The mayor and treasurer stood with a hand on her shoulders while she, a district schoolgirl, cut the long blue ribbon that signified the public library’s reopening. They crouched, nearly level with the girl, and laughed before the cameras and the noise.
Twenty days later, Walt went back to work. He was seventy-eight years old and took a job at the library’s circulation desk. He would last nearly a month. He had spent the past year and three weeks as a conscript at the nearby senior living center. The home. He’d been ten years retired.
His first day as an administrative clerk saw him approached by a younger man. The man wore a long tweed overcoat and asked him ‘how to access the file directory’ on the library’s computers.
To Walt, these words felt out of place, or out of order. He apologized to the man before turning to find someone who could help.
‘Hello?’ he called into the guest washroom, standing with a foot in the doorway and another on the tile.
‘Hello?’ someone called back.
‘This is Walt. I’m trying to find someone who can help me with a computer problem.’
He felt a hand graze his shoulder. ‘Mary,’ he said.
‘Walt, step out of the bathroom,’ she said.
Mary was an archivist who doubled as library manager. She was pregnant, and forty years his junior.
He backed out of the entryway and let the leaden door swing back to place. ‘Walter, what’s going on here? Do you need to sit down?’
Her hand did not leave his shoulder while she spoke.
That night, the visitor came back. This time to return a pile of books. He wore heavy boots that made him look taller and thinner than Walt remembered. The man stood over the help desk to find Walt perched on a wheeled chair behind it. The man asked if he could return the books and Walt said ‘Of course’.
The man heaved an armful of books onto the desk before thanking him and carrying on. Walt flashed a smile and said ‘Good day.’
He eyed the stack of hardcovers from top to bottom and counted six in total. Carefully, he pulled one from the top with both hands. Giovanni’s Room, read the spine. He placed the remaining five in the black milk crate by his feet.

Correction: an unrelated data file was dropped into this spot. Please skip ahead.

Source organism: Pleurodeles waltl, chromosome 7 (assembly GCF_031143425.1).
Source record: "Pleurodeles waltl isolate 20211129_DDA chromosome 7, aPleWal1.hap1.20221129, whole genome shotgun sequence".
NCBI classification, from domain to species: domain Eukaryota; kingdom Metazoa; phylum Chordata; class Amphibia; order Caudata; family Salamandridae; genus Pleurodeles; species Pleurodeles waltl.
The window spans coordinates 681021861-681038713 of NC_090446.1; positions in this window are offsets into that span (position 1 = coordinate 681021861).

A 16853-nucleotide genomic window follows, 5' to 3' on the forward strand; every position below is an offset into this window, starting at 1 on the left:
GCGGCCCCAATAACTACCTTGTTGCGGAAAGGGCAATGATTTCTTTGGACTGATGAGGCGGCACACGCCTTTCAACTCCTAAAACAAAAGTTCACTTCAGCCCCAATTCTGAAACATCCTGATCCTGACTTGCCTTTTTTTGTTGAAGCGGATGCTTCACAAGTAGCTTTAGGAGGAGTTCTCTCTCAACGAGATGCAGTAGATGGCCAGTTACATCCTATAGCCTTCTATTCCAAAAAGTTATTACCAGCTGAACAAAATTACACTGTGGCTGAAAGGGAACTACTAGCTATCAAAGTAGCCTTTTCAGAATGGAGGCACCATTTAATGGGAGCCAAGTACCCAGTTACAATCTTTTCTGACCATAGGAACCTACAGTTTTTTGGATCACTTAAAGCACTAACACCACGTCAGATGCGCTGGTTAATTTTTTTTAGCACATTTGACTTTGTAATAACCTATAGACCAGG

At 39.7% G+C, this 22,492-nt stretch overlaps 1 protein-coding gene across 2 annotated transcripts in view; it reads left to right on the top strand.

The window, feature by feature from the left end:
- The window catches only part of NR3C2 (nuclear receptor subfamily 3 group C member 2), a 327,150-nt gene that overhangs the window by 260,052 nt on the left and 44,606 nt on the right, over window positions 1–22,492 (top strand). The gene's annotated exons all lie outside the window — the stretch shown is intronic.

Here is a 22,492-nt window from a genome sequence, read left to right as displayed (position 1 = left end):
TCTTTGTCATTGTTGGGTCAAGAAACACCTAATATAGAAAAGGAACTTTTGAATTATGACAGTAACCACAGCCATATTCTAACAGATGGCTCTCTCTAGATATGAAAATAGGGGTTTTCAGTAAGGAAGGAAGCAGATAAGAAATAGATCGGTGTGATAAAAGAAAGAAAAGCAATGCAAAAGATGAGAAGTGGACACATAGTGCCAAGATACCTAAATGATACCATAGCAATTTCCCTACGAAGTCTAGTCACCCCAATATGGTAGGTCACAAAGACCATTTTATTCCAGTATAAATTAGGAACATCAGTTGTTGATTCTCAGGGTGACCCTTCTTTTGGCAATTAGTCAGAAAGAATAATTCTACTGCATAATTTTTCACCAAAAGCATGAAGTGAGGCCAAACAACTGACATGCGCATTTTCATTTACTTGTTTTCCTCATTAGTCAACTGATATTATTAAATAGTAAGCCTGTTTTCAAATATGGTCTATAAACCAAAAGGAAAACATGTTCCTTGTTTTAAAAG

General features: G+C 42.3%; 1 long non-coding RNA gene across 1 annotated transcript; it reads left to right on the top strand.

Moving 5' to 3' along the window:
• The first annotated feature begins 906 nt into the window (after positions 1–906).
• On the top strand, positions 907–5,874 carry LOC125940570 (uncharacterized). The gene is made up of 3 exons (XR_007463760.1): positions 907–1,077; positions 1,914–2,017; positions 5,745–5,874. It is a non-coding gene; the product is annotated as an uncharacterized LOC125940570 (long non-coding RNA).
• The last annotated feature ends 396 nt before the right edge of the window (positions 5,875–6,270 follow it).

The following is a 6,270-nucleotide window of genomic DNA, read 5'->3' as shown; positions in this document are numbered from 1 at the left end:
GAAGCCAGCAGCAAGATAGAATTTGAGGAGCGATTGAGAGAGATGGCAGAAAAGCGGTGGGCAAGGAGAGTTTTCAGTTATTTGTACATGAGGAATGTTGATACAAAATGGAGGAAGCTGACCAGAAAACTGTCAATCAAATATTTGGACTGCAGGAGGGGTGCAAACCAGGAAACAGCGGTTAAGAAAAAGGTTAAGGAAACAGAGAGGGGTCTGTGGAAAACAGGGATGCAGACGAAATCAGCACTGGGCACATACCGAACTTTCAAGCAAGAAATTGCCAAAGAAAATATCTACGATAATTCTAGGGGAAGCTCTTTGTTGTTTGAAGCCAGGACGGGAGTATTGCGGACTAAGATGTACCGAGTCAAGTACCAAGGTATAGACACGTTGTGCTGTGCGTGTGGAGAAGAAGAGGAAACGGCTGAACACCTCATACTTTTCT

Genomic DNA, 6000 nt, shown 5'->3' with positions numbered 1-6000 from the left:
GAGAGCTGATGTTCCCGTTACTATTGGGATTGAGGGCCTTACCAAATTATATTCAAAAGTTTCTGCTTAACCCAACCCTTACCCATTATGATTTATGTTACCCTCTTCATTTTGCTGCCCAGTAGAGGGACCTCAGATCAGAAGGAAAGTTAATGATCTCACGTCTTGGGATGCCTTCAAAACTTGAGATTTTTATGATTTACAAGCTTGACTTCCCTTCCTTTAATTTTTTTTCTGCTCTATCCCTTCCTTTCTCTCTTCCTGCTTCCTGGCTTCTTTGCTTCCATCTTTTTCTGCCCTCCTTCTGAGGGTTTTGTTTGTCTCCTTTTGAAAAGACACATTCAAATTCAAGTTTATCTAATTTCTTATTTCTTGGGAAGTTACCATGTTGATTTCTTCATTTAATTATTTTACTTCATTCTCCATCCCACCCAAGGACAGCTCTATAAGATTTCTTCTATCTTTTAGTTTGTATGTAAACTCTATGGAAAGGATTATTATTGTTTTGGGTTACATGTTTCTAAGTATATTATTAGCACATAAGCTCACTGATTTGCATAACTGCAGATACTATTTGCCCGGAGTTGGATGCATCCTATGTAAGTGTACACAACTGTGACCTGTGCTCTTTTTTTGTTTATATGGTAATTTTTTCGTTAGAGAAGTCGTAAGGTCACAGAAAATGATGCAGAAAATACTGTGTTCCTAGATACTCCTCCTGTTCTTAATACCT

Opening the book, he skimmed the synopsis from the dust cover. ‘…a drifter who lands upon Paris to rekindle an old, unforgotten flame. Giovanni’s Room explores the contours of identity and self amid place and displacement. It is a cultural landmark for those desolate souls who yearn…’
He flipped to the back. There were blank pages at the end of the book. He paused to question what utility there was in blankness at a story’s end.
Walt tore the final page lengthwise, from edge to pale edge. This produced a ripping sound and a sheet of yellowy, frayed paper. He laid it flat on the desk and began to write. He wrote steadily until some time had passed and the page was heavy with sunken ink.
I wish I could decide what words do and do not get spoken. What stories do and do not get told. But you already have. And you have left me powerless and weak and I am now old. Now that’s a bite, eh? I’m much too old to be this lost, without a second pair of waiting hands to clench. For this I have nobody to blame but you.
He signed the letter under a false name and slipped it underneath the inside dustcover. He scanned the space above his shoulders for cameras or watchful eyes. Finding none, he returned to his work.
At eight o’clock, he punched out and walked through the glassy atrium and into the snares of early spring in northern Ontario. He listened to the rock salt crunch under his shoes as he stepped heel-first in the cold.
He pulled himself, piece by piece, into his four-door pickup. Its green paint bubbled around the wheel wells, evidence of coming rust. It growled to a start.